Having a criminal record can negatively impact your life in multiple ways. It can affect your ability to secure a job, a student or home loan, a professional license, and the ability to vote. It can also adversely impact your ability to possess a firearm.
Tampa criminal defense attorney Ben Stechschulte explains the process by which Florida law handles the possession of firearms by convicted criminals.
Who Cannot Own A Firearm in Florida?
- According to the 1968 Gun Control Act, it is illegal for an individual to own or have in his or her care, custody, possession, or control any firearm if that individual was: Convicted of a felony in a Florida state court, another state court, territory, or country (includes both violent and nonviolent offenses).
- Younger than 24 years old and was found by a Florida court (and in another state, territory, or country) to have committed a criminal offense that would be a felony if it were committed by an adult.
- Convicted of a crime that was punishable by imprisonment for more than a year.
- Found guilty of a felony under U.S. law.
In addition to the criteria that fall under this act, it is unlawful for anyone to possess a firearm who recently received a domestic violence protective order or was convicted for a misdemeanor that involved force such as simple assault, domestic violence, or battery.
Firearms charges may fall under State or Federal statutes. If you or someone you love has been charged with a criminal gun-related offense, it is imperative to seek legal counsel immediately. Call our Tampa, FL defense law firm and Attorney Ben Stechschulte at 813-280-1244 for a free case review.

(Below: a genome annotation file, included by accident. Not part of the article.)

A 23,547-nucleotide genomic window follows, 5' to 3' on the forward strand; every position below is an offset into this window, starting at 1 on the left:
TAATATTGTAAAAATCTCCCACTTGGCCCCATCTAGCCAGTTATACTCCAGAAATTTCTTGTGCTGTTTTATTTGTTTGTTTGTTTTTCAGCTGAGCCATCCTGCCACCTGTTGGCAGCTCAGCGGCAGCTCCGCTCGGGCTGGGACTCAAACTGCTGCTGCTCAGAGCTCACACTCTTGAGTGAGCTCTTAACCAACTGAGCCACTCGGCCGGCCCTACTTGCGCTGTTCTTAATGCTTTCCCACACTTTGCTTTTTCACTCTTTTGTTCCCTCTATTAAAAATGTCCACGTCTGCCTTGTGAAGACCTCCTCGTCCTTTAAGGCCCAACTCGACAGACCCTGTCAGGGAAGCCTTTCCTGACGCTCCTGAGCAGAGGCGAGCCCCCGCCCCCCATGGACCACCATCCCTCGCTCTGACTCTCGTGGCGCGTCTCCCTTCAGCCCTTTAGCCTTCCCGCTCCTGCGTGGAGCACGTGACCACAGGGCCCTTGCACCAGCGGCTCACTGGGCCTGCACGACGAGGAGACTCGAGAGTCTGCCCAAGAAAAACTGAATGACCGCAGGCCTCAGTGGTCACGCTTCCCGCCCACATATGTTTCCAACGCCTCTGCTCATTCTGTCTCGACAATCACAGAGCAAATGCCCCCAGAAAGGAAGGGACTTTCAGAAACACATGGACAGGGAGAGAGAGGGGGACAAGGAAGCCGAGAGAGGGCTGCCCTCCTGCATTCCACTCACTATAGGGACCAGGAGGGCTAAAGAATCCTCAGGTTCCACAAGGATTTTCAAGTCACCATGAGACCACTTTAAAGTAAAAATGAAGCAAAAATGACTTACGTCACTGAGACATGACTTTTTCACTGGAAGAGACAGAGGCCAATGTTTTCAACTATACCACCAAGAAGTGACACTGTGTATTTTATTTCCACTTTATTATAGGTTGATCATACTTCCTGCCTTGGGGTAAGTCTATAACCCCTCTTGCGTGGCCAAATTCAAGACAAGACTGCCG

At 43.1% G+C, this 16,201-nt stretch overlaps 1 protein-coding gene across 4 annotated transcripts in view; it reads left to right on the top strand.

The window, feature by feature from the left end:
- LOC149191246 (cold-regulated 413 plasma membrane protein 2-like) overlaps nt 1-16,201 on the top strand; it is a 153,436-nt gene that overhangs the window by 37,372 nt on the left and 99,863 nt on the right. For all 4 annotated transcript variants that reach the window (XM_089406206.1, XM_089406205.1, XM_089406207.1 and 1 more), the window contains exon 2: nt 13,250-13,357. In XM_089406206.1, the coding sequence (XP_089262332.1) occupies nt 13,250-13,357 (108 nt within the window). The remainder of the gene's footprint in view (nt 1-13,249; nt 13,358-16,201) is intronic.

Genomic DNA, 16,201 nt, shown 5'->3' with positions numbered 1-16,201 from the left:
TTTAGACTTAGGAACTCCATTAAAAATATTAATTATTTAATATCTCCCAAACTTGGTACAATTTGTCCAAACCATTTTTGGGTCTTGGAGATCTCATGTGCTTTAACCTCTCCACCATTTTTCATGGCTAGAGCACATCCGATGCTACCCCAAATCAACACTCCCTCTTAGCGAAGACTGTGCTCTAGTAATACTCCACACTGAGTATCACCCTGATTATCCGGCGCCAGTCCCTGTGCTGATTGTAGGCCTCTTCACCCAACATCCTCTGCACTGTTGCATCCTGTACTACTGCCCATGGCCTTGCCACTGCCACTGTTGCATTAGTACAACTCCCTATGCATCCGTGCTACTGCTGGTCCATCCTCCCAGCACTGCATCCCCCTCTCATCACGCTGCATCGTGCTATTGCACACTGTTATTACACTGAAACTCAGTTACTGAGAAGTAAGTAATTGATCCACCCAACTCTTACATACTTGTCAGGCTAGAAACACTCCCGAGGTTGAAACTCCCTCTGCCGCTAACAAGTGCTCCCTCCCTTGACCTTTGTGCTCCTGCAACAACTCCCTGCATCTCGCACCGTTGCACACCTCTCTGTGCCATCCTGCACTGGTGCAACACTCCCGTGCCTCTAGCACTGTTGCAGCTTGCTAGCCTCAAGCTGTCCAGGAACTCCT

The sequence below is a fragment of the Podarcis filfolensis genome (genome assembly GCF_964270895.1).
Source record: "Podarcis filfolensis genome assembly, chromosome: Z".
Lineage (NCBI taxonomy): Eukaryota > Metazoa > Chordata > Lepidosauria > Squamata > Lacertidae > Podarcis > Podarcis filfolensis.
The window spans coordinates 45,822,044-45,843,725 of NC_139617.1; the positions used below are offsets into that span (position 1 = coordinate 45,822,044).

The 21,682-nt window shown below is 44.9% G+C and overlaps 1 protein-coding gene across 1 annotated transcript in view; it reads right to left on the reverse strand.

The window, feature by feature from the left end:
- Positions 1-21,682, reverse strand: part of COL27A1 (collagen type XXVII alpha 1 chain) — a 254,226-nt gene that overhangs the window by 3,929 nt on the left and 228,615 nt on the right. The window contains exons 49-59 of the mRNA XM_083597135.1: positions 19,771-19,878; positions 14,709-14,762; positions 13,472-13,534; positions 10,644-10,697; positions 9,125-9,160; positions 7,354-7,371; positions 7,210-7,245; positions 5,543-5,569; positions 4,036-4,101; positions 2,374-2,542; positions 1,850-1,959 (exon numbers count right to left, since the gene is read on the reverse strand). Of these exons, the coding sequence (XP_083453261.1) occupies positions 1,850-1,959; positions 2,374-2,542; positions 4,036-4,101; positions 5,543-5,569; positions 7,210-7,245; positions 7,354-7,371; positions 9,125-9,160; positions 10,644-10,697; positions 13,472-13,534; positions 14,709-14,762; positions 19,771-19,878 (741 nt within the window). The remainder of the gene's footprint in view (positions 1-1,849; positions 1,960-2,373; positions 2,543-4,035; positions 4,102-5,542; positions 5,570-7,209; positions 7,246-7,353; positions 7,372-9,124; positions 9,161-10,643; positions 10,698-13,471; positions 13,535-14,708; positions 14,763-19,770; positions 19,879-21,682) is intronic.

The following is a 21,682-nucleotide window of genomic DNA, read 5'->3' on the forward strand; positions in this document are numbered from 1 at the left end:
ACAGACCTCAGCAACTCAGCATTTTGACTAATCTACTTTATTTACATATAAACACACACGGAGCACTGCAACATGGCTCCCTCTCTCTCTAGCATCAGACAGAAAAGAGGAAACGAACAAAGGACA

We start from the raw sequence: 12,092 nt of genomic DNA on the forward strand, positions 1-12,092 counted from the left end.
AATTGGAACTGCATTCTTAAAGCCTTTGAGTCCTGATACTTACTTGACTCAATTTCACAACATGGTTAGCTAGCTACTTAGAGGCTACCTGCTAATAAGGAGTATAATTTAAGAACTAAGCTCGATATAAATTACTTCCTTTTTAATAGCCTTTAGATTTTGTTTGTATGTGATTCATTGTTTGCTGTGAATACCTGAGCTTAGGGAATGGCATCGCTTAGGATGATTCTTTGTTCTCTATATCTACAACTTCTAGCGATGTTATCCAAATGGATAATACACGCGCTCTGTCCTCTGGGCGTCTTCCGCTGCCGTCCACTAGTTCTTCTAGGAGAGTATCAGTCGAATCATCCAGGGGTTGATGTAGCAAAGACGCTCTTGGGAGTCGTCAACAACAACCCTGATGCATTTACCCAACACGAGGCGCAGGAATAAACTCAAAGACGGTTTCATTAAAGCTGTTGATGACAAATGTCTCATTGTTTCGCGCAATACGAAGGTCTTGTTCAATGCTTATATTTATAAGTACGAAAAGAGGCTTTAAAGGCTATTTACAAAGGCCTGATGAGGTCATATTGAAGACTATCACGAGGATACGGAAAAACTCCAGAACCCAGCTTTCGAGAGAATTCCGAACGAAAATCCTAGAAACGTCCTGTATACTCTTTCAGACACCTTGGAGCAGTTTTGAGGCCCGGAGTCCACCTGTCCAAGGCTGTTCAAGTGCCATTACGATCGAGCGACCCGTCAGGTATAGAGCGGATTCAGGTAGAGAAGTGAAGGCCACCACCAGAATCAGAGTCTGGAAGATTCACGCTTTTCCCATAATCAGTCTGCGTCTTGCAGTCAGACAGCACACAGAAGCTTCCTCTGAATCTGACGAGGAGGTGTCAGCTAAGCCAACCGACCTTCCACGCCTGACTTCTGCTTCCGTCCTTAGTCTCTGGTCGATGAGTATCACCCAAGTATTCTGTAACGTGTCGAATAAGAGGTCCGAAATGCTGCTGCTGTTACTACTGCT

What Happens If A Firearm Law Is Violated By A Convicted Criminal?
Violating Florida gun laws as an individual with a criminal record is a felony in the second degree and is punishable by up to 15 years in prison with a $10,000 fine. If the individual previously or currently qualifies for a penalty enhancement, the offense is considered a felony in the first degree and punishable by up to 30 years in prison with a $10,000 fine.
Sentencing is based on whether the individual had constructive or actual possession of the firearm. Constructive possession occurs when the firearm is in a location controlled by the individual. Actual possession is when the firearm is being held or physically on the individual, is within reach of the individual, or is under his or her control. Actual possession has a mandatory three-year minimum prison sentence.
Are you a convicted criminal charged with allegedly violating a firearm law? The skilled legal team of Stechschulte Nell can help defend your case.
I Have a Criminal Record; Are There Exceptions to the Firearm Laws?
While the law states that a criminal conviction permanently forbids an individual to possess a gun, there are exceptions. These include:
- An expungement of a criminal record
- A presidential pardon
- Having civil rights restored through clemency *After an eight-year waiting period clear of infractions or arrests, a petition can be filed with the Florida Office of Executive Clemency for review.
Fighting for Your Rights
If you have a felony or violent criminal offense on your record, it is critical to understand how that may impact your future. An experienced attorney, like Ben Stechschulte, will review your gun/firearm case and advise you of any legal options we have to preserve your rights and freedoms.
To learn more about our Tampa, FL based criminal defense law firm or to schedule a FREE case review, please call 813-280-1244. Our legal team is available 24/7 and can help you with both State or Federal related gun charges.
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